This occurrence may be explained by an article in the Journal of Personality and Social Psychology described here.  Researchers conducted a series of studies on the effects of priming either action or inaction on whether subjects changed their minds on an issue.

The outcome of these studies are that people are more likely to change their minds when primed to inaction (e.g., wait, slow, calm) and more likely to maintain their current opinions when primed to action (e.g., go, energy, motivation).  The researchers surmised that being prepared to act brings existing opinions to the forefront of the mind, while being prepared to wait allows people to better scrutinize their ideas.

This lesson is also reflected in wisdom on creative problem-solving.  This is why the first rule of brainstorming is to suspend judgment (action)–when participants move toward action, they hinder their ability to think in new and different ways.

How can these lessons be used by mediators?  First, they indicate that you should not motivate participants to act.  Asking the parties, “What are the two of you going to do about this?” will draw out their existing positions.  Meanwhile, encouraging the parties to be calm, wait, listen, and take a break if necessary, will give them the breathing room to reconsider their thinking.  Though action is necessary for the mediation to be productive, disputants are often already motivated to not be sitting across the table from an adversary, and resolution is one option for satiating the natural tendency toward conflict-avoidance.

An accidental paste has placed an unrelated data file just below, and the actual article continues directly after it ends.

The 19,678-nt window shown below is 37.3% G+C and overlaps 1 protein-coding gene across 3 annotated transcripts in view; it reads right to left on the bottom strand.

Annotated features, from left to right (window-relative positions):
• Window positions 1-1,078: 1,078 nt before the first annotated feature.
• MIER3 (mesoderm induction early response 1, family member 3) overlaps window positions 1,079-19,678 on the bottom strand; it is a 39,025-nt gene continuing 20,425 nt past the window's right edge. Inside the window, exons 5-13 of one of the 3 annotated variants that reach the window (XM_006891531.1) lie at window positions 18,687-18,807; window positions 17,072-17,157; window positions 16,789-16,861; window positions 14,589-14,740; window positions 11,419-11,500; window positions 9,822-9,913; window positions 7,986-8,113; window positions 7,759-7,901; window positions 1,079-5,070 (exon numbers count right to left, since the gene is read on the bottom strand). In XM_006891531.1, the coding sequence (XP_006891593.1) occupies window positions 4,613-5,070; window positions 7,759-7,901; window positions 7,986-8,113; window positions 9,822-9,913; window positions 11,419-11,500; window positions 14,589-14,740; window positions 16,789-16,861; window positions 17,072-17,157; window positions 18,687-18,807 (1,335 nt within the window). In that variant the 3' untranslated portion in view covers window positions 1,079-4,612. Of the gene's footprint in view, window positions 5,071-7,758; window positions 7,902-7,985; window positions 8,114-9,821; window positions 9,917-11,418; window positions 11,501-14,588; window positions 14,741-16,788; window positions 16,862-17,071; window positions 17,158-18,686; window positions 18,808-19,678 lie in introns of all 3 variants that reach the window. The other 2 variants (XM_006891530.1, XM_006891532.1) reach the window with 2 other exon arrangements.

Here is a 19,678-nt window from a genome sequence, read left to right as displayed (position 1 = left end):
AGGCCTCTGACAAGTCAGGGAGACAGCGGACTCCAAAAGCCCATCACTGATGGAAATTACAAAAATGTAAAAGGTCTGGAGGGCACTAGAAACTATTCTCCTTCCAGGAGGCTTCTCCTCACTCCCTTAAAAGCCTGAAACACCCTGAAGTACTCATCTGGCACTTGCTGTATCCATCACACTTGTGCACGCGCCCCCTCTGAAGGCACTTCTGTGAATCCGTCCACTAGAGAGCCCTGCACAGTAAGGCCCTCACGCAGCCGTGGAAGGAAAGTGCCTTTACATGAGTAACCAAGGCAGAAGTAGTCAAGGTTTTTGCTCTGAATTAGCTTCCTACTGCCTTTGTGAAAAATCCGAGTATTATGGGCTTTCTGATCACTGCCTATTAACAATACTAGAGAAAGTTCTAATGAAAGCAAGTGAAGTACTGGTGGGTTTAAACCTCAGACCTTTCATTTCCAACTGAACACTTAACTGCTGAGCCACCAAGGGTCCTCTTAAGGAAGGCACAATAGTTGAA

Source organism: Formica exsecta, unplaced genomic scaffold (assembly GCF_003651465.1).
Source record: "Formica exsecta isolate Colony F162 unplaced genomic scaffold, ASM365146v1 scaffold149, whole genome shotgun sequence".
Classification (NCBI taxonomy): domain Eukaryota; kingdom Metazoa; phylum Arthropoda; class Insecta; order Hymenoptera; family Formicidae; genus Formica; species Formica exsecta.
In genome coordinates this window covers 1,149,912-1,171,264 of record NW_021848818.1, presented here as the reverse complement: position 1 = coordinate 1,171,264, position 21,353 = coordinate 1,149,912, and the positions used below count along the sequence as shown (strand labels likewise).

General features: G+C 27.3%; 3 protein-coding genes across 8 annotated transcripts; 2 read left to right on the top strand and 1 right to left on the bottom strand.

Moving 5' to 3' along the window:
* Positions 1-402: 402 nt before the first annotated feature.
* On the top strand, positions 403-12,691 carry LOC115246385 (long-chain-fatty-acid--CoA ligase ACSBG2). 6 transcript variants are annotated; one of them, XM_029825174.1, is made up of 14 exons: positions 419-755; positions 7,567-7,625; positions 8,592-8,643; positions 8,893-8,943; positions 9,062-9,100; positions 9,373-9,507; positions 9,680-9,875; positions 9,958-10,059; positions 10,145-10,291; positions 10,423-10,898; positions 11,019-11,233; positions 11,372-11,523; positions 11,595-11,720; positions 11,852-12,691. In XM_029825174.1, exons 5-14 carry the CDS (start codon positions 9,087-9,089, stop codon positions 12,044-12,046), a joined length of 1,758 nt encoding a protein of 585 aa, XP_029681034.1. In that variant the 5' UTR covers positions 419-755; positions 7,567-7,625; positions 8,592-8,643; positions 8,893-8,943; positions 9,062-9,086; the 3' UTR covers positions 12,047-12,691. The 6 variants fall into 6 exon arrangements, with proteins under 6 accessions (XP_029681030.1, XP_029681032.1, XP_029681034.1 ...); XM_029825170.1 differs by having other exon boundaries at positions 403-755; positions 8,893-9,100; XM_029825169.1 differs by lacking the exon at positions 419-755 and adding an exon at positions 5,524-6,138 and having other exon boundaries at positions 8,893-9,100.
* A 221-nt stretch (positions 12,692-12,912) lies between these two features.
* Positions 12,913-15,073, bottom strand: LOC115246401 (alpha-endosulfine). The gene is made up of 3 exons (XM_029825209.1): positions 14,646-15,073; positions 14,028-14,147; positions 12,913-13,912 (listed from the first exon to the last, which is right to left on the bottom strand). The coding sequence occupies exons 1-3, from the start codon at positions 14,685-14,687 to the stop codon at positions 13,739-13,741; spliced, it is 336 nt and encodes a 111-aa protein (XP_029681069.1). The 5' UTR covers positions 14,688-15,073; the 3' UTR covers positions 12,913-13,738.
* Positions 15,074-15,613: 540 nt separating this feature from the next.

Thus, a winning mediation strategy involves keeping the participants present in the conflict while encouraging them to be patient and wait.

Announcing the Topics of the 2017 OMA Conference

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On May 19, 2017, the Ohio Mediation Association will hold its first multi-session Annual Conference.  Different speakers in the morning and afternoon will allow for multiple perspectives, more information, and a better experience for the audience.  Our morning presenter is Dr. Tanya Menon, a notable researcher on the psychology of negotiation, and our afternoon presenter is Jerry Weiss, a mediator who is an experienced practitioner and lecturer.